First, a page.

From anatomy atlases to drug reference manuals, you’ll use a variety of medical school study resources as you prepare for exams and rotations. Each of these learning tools has its own role in your medical school education and beyond, and the same is true for your medical dictionary. But what is a medical dictionary, and how useful can one really be?
Of course, it’s vital that you have a strong grasp of the details of subjects like physiology and pharmacology, but it can be hard to understand specifics without having a general introduction to these topics first. While it isn’t necessarily the most exciting piece of medical literature you’ll use, an accessible dictionary will come in handy during a number of situations.
5 Ways to Use a Medical Dictionary
The following are all great uses for a trusty medical dictionary.
1. Getting Your Feet Wet
When starting a course in a new topic, you might not be familiar with much of the vocabulary. A medical dictionary can be your best friend as you’re diving into new subject matter. In fact, you might find yourself using your medical dictionary multiple times per sentence! And don’t be surprised if you end up looking up a term you encounter as part of the definition you searched for in the first place.
Learning medical information can be a slow process that requires building your knowledge step by tiny step. It takes patience. And you probably already know that guessing what a medical term means is almost never a good bet because so little is intuitive when you’re first getting started.
2. Finding Quick Reminders
Another way your medical dictionary will come in handy is when something you already learned in the past has slipped your mind. You might understand the concepts but can’t recall the exact name of a drug, disease or anatomical structure.
In fact, there are so many acronyms in medicine that it’s common for students and doctors to remember the acronym but not the exact words it stands for.
At the same time, many physical structures and diseases have more than one name. You might have learned all the names at some point but then forgotten a few of them over time.
3. Looking Up Medications
Your medical dictionary can also benefit you when it comes to looking up over-the-counter and prescription drugs. As you start to see patients during your rotations, you’ll frequently hear a drug only called by its generic or brand name. You can use your medical dictionary to look up generic medications with a list of common brand names — or find brand name medications matched with their generic names. Some medical dictionaries also include drug classifications along with the drug names, which will help remind you of their mechanisms of action and indications.
A medical dictionary can be a less cumbersome tool than a pocket drug guide, especially if you don’t need to calculate dosages. Of course, you’ll eventually need that dosing guide for writing orders and prescriptions, and you’ll also have to know the side effects and drug interactions, information that likely won’t be found in your medical dictionary.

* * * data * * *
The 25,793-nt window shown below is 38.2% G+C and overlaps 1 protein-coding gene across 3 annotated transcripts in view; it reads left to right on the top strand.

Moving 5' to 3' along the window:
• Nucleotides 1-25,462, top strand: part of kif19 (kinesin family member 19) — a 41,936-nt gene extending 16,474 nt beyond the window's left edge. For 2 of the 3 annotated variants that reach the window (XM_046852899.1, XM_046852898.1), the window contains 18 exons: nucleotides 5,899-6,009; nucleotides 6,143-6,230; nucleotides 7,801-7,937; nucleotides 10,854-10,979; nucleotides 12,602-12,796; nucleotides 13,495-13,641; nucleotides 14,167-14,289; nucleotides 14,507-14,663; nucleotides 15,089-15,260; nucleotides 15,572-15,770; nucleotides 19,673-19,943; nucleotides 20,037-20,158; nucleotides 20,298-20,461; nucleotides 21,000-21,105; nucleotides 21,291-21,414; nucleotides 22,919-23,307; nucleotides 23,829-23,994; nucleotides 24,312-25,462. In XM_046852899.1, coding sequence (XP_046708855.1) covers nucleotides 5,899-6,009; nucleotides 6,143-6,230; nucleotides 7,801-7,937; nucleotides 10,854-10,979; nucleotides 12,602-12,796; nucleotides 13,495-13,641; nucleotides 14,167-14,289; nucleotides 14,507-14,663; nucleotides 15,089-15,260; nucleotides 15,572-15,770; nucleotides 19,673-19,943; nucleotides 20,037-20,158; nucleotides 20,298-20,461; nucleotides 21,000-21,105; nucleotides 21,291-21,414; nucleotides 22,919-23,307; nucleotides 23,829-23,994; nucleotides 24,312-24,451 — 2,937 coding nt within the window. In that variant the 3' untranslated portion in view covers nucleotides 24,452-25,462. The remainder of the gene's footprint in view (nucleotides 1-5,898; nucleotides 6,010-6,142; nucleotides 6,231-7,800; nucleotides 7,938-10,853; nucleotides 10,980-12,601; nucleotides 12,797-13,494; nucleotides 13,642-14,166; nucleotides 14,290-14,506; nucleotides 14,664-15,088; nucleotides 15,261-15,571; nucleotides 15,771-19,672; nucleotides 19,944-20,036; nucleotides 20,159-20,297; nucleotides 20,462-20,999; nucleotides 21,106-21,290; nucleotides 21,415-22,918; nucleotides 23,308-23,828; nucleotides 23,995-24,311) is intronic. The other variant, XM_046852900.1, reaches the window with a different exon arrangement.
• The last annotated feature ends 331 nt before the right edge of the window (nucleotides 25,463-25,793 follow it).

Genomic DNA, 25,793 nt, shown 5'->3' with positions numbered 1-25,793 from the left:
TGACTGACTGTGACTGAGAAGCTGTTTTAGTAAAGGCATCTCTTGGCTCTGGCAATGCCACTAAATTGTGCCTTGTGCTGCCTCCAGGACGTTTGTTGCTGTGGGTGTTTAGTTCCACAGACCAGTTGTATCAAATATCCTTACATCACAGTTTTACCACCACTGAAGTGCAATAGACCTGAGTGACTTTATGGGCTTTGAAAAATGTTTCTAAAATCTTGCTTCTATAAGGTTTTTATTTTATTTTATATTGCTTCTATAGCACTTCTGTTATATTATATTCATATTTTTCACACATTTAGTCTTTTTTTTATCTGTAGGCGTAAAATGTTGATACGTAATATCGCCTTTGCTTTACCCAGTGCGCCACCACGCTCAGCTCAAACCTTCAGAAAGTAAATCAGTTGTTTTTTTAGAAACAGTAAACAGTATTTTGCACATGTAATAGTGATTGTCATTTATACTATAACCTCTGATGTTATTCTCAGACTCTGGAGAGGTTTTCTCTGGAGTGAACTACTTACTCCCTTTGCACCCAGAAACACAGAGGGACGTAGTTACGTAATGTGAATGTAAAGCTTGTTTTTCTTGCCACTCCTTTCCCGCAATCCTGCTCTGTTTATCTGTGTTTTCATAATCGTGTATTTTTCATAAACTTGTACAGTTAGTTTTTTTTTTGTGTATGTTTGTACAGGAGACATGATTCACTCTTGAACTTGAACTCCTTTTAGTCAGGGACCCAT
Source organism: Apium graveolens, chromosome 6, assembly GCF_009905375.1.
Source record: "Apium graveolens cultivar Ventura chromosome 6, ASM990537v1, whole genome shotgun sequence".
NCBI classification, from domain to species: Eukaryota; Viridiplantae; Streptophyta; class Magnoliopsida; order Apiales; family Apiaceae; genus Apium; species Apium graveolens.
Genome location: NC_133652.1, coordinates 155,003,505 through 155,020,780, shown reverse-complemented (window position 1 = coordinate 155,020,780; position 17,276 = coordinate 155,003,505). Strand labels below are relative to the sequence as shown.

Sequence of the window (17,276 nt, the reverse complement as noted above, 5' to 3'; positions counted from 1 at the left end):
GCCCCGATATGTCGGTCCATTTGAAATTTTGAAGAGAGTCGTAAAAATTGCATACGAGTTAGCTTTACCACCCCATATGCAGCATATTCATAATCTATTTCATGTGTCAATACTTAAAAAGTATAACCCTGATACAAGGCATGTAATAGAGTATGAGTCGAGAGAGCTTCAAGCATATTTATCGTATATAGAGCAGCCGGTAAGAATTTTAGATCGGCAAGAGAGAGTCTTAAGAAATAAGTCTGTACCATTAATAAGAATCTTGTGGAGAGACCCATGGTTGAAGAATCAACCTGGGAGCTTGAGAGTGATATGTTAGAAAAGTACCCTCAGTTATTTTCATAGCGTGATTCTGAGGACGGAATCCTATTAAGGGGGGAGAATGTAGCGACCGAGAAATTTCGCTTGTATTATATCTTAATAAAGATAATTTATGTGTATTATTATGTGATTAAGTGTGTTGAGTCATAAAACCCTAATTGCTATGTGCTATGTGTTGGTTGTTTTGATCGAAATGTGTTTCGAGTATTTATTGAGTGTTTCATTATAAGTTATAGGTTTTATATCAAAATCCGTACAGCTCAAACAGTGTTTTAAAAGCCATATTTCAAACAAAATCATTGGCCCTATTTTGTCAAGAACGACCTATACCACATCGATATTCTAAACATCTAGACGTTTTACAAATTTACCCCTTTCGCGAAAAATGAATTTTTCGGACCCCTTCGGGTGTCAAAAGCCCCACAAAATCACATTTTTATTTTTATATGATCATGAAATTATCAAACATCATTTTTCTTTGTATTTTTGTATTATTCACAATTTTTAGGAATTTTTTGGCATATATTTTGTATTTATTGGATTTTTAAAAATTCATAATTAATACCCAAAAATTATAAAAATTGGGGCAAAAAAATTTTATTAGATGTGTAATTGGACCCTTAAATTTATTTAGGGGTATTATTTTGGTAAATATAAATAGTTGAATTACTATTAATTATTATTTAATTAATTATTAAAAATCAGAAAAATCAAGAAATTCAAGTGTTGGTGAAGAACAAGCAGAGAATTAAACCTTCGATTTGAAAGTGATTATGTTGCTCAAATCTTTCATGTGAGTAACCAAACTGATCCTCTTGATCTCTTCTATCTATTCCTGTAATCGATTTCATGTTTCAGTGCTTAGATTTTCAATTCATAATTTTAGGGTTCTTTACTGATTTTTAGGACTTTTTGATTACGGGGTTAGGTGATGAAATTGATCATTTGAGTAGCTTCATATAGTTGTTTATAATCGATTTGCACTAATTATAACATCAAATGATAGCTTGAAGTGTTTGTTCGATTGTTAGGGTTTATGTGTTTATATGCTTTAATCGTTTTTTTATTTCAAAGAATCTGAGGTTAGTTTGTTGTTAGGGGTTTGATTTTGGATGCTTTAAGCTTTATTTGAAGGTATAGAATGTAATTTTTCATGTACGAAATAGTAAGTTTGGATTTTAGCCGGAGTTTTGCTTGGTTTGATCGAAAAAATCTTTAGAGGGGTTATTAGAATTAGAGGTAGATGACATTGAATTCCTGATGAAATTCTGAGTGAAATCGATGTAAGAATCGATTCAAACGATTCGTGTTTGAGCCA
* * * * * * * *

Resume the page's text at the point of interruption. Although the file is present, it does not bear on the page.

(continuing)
4. Comparing and Contrasting
Confusing concepts will come up frequently in your medical studies, and you’ll need to use a variety of medical school study resources as you untangle tricky material. Your medical dictionary is a great place to start because the definitions of similar terms often differ only slightly. You can examine these minor differences to pick apart the subtle nuances between terms that are similar but not identical.
For example, many students have a hard time distinguishing between hypoxia and hypoxemia. While an article in a journal like Medicine may dive into these concepts in detail, an in-depth resource like that could be too much if you just need the big picture. A medical dictionary won’t provide the comprehensiveness you’ll find in a peer-reviewed research study, but it can at least help you learn the easiest-to-understand distinctions and similarities between related concepts.
5. Filling In Incidental Details
Finally, your medical dictionary can be a helpful tool for filling in the blanks when a term is completely new to you. You’ll continue to encounter new medical language throughout your career as a physician, no matter what you specialize in or what practice setting you select.
Every medical and surgical specialty has its own particular language, and you’re likely to face many situations in which you’re taking care of a patient whose medical history includes a rare disease you haven’t heard of at all or at least that you don’t know about in detail. For example, some of the autoimmune elements of Hashimoto encephalopathy, a condition unfamiliar to most physicians, are discussed in a meticulous article in Clinical Nuclear Medicine, but having a general definition can clue you in to the fact that it’s a thyroid disorder with neurological manifestations — and that’s an important place to start.
Overall, your day-to-day work and your learning process will be much more efficient when you can quickly get up to speed with unfamiliar terminology. The more you know about medicine, the easier it becomes to learn quickly when you encounter something new, but you’ll never stop facing new challenges or outgrow your medical dictionary.